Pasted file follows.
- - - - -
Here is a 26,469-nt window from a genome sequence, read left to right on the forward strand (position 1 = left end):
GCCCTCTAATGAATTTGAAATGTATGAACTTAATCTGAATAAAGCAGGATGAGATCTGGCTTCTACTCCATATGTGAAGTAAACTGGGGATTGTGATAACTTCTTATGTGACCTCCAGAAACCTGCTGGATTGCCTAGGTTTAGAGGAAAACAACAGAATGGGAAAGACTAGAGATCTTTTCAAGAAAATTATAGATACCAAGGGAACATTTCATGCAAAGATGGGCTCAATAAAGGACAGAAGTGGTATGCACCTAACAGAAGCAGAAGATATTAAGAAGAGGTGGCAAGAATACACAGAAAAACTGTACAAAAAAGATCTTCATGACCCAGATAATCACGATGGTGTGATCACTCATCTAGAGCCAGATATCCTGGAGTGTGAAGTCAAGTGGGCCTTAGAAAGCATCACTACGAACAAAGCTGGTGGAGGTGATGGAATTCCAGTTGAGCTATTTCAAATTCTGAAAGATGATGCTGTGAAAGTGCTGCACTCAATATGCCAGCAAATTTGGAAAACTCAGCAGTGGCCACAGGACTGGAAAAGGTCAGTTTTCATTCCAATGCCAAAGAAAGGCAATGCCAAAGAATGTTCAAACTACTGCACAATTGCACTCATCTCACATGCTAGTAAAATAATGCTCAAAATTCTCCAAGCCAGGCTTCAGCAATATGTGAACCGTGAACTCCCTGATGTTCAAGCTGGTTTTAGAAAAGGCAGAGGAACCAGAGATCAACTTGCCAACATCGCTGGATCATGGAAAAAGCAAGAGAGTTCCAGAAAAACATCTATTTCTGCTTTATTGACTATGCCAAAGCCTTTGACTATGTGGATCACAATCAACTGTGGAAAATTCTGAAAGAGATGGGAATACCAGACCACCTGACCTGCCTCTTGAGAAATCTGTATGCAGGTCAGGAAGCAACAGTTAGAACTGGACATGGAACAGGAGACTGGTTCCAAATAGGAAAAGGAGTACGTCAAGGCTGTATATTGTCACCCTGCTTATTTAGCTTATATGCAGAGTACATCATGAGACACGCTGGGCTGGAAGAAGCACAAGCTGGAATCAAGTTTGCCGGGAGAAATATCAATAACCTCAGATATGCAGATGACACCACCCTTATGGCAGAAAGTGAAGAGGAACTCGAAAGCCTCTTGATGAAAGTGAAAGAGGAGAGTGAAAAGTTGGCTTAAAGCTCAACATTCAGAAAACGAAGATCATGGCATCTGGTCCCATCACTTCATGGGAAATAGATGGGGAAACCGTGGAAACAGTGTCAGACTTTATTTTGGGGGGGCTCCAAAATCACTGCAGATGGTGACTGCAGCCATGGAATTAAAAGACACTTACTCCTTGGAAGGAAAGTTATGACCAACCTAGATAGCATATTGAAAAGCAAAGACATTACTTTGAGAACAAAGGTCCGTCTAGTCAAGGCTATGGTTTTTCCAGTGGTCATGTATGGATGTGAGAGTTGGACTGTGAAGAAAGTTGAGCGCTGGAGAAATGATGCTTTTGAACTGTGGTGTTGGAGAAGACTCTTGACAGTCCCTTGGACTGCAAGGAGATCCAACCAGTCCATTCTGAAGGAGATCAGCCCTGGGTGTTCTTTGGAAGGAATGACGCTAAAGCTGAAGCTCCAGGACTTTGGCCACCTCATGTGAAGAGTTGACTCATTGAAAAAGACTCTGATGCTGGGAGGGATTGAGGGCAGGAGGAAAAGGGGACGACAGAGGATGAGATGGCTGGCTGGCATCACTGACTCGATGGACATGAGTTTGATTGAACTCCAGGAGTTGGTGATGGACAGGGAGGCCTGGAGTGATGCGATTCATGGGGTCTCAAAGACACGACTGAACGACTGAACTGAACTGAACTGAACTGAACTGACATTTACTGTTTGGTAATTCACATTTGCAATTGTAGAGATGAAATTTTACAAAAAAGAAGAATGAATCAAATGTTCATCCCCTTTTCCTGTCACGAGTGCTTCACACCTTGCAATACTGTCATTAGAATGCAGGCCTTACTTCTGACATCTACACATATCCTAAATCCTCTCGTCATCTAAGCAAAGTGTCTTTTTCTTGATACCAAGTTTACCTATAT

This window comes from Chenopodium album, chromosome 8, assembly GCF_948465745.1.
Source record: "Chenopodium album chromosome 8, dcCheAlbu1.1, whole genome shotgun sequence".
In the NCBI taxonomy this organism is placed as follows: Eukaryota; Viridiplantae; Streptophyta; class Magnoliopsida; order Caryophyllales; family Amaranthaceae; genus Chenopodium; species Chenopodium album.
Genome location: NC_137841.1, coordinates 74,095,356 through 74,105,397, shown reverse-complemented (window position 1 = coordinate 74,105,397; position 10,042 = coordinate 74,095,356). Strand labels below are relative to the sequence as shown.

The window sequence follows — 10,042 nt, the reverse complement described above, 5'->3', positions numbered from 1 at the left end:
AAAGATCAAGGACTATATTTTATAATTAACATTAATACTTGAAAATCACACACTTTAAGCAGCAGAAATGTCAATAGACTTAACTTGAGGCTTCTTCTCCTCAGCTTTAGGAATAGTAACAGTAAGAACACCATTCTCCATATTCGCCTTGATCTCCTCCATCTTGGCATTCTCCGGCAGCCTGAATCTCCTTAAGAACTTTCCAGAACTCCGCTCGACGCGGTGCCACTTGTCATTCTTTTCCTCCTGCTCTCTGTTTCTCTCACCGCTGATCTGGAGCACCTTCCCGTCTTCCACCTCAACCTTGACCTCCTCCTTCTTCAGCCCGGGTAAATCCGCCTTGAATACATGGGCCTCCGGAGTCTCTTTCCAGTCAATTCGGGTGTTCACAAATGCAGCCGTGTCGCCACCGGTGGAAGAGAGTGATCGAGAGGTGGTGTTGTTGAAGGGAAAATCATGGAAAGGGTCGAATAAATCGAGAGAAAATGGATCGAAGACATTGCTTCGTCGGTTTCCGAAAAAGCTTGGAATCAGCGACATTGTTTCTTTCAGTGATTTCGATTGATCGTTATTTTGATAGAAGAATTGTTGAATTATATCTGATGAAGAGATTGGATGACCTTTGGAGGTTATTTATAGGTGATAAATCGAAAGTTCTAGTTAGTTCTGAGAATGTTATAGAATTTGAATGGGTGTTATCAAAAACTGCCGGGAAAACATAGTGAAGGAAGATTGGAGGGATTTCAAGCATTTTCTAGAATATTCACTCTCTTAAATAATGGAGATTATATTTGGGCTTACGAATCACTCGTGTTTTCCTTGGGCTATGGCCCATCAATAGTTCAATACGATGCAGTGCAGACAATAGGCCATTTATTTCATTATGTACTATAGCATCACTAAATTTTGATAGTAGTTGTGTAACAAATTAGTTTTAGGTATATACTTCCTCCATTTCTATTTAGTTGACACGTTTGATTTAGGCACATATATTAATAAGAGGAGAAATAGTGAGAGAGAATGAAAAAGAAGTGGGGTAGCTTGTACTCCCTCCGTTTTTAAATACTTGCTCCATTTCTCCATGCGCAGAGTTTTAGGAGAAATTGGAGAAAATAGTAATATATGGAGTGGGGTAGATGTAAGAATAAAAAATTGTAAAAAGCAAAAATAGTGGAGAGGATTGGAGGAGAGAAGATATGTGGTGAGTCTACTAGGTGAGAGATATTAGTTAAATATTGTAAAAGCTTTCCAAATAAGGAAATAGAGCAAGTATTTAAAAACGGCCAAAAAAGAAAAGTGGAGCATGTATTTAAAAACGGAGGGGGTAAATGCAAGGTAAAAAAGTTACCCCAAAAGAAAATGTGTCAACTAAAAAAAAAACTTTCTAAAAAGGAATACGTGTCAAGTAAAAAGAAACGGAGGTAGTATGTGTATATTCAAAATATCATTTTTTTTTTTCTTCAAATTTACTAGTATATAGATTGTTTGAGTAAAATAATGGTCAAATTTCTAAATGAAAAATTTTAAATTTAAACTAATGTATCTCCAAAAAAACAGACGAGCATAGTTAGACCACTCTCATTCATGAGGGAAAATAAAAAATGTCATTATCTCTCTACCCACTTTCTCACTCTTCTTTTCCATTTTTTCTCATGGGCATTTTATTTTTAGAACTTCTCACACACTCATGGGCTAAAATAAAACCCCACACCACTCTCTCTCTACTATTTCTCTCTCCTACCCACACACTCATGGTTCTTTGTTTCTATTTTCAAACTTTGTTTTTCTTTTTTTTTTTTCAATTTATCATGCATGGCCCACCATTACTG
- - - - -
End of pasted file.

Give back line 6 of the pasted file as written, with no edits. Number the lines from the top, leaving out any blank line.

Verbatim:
Genome location: NC_137841.1, coordinates 74,095,356 through 74,105,397, shown reverse-complemented (window position 1 = coordinate 74,105,397; position 10,042 = coordinate 74,095,356). Strand labels below are relative to the sequence as shown.